Review: Nothing To God
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Review copy provided by developer
Easily my favorite part of the indie dev scene is the wealth of creative ideas that become full-fledged games. Many of them are unique or risky enough that they’d never be caught coming from a major publisher, and yet still prove to be worthwhile experiments. Nothing To God is the kind of game that rides on a simple but unique premise, a bullet-hell game where you cannot fight back. It’s not an idea that would work in most contexts but here it’s married to thoughtful ruminations on mortality and divinity, providing a meaningful backdrop to the oddly engaging dodging you’ll be doing.
The god of nothing has overstepped his bounds and created you, a husk formed for a singular purpose. He sends you forth to receive the blessings of the land’s other gods, a pantheon of self-absorbed deities who will pose deadly challenges to you before even considering your plight. As you journey forth your awareness of your existence and the world around you grows, as well as your understanding of your task. Eventually you will return to the god of nothing not as the simple husk he created, but as something far more.
Bullet hell games have come up with all sorts of scenarios to lampshade their chaos with, but this is one of the few that feels thematically consistent between narrative and gameplay. Your husk is compelled to complete its task, though it means facing certain doom every step of the way. At the same time it is learning about being, about feeling and sensing and deciding. Fitting these parallel journeys to challenges where you must find the right path or be annihilated seems terribly appropriate, especially when the gods taunt you with their challenges. The story is told in text both between battles and during them, so you’ll be facing the mad ramblings of gods and dark portends of their world as you skirt death itself.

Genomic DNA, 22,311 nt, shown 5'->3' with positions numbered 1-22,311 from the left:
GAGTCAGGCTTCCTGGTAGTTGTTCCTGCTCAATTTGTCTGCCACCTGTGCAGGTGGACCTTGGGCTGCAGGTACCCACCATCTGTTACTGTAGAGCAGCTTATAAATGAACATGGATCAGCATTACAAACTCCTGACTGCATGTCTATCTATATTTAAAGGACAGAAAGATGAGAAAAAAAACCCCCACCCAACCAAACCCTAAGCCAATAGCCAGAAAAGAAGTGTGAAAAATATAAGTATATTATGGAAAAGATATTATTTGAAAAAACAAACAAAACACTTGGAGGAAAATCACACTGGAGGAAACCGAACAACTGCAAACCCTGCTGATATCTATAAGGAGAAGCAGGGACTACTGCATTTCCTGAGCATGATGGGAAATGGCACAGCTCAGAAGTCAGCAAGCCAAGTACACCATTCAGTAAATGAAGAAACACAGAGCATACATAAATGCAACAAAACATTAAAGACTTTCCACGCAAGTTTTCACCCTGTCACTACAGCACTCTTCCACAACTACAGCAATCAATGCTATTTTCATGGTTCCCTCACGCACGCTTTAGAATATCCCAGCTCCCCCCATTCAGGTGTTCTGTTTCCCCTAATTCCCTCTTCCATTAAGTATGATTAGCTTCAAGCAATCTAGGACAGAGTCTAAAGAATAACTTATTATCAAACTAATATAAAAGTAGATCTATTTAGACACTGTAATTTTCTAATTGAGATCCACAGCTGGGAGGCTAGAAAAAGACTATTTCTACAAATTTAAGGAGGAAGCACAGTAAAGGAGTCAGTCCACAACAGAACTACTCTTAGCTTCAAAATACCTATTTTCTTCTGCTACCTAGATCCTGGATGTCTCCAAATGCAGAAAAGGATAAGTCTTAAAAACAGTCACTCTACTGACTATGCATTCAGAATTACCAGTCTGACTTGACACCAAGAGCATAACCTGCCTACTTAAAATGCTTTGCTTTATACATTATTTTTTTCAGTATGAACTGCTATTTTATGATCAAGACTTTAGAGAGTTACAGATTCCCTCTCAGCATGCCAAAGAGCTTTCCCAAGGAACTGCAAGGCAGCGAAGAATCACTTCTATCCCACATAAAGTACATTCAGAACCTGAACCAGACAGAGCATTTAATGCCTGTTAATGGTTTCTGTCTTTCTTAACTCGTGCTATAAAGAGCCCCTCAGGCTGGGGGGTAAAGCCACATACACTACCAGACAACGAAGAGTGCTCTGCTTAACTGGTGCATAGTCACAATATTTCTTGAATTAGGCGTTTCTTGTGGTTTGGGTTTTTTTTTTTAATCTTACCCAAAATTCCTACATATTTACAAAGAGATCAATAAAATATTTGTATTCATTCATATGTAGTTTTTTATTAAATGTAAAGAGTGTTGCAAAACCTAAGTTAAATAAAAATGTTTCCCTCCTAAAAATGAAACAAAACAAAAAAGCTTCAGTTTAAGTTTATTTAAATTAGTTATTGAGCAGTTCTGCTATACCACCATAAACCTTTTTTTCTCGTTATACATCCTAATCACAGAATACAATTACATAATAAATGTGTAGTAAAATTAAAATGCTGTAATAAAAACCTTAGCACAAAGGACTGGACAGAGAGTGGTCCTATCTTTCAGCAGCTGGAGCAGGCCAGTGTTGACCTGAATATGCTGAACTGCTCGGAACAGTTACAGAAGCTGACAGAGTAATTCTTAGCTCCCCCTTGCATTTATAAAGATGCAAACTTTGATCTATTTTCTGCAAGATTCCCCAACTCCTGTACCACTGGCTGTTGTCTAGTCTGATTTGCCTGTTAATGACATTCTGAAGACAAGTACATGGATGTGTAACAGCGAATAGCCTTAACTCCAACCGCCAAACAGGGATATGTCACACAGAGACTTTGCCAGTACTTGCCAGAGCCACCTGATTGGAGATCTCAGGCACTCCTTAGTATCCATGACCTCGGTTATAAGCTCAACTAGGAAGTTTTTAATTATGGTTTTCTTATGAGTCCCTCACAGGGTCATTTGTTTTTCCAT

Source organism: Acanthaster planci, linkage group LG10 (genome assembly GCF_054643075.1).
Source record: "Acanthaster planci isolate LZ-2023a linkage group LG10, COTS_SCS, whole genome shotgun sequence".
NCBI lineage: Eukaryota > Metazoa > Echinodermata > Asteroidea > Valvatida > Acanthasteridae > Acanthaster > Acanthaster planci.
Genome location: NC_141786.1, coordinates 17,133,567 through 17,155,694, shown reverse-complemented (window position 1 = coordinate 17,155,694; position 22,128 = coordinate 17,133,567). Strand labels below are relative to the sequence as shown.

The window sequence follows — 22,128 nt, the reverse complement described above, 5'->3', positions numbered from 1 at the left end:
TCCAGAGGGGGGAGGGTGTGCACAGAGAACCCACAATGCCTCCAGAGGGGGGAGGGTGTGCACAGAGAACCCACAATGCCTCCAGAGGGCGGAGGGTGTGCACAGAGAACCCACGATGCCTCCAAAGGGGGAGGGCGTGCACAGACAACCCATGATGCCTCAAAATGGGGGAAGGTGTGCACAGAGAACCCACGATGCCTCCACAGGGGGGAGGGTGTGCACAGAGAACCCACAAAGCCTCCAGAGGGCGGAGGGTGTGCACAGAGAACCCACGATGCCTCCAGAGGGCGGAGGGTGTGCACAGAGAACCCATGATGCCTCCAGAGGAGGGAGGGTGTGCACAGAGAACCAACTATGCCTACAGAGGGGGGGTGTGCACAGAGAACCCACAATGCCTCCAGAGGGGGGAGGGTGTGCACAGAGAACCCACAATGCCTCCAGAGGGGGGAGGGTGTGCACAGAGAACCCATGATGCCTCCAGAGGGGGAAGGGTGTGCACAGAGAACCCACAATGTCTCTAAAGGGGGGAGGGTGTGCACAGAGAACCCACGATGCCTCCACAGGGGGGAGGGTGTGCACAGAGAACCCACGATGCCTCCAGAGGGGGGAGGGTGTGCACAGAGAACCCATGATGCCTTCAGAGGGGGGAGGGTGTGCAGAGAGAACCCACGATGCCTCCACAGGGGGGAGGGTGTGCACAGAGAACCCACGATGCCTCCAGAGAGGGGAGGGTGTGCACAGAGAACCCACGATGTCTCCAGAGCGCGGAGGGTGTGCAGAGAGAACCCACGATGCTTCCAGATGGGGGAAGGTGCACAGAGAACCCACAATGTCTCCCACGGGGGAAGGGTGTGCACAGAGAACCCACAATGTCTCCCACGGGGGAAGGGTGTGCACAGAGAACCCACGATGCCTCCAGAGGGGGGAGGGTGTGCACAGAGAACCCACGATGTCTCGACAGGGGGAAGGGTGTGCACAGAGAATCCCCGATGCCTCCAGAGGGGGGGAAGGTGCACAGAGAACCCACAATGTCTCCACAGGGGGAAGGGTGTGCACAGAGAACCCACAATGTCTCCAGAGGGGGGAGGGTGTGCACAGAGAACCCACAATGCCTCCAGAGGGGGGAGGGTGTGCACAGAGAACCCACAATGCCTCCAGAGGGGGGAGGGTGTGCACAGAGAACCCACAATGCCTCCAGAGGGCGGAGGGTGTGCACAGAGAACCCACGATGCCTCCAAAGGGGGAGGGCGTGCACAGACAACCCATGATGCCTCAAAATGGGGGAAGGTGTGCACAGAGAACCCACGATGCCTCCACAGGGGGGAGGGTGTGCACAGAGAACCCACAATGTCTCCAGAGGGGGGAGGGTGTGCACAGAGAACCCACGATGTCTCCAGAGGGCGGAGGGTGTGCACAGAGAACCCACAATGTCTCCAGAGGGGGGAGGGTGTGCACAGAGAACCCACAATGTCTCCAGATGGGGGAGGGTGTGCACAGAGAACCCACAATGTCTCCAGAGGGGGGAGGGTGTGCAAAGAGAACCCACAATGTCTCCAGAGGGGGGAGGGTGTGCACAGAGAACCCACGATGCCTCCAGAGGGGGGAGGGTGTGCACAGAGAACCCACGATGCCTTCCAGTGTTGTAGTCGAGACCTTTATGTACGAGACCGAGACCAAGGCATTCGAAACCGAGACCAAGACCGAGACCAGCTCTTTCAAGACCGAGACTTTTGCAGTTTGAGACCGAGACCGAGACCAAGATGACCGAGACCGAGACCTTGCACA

The tone of the game is excellent, giving it a very distant, alien feel with its world fallen to divine whims and hints of horror and atrocity peeking out from the corners. This extends to the dozen or so gods you will face and their unique bullet patterns. While the game starts with basic spirals and walls of shots it quickly moves into more interesting mechanics, each again thematically consistent with their deity. The god of law and justice, for example, is compelled to halt your journey but wishes to do so honorably, so his patterns have big gaps in them but cannot be passed unless you purposefully endanger yourself. The encounter with the god of music plays more like a rhythm game than a bullet hell battle. This creativity helps drive the latter half of the game when it opens up a bit and lets you choose your path.
Despite the clever structure of both narrative and battles, I can’t deny that the game is limited by its scope. It’ll take you about an hour to see this one through to its emotional conclusion, at which point all you can do is challenge yourself by turning off the very useful assists like checkpoints and hitboxes. The pixel art is serviceable but I’ve never been a fan of mixing resolutions, and some of the backdrops are chunky to the point of distraction. There are almost no sound effects, though the soundtrack does a fine job of filling in the gaps. And while it didn’t cause me any actual troubles, the game can get a bit choppy during the densest room-filling patterns.
I have nothing but respect for one-man projects but I have to be honest about their limitations. Nothing To God isn’t going to be the prettiest or most polished game you play this year, but the creativity that bore it is absolutely worth experiencing. After a slow start I found myself eager to see the next god, to hear their twisted views on the world and experience their unique attacks. The story drove me on to the end, and it’s an ending that’s stuck with me more than some major titles. As an indie experiment this one should not be missed, and as a game it’s solid if a little rough around the edges.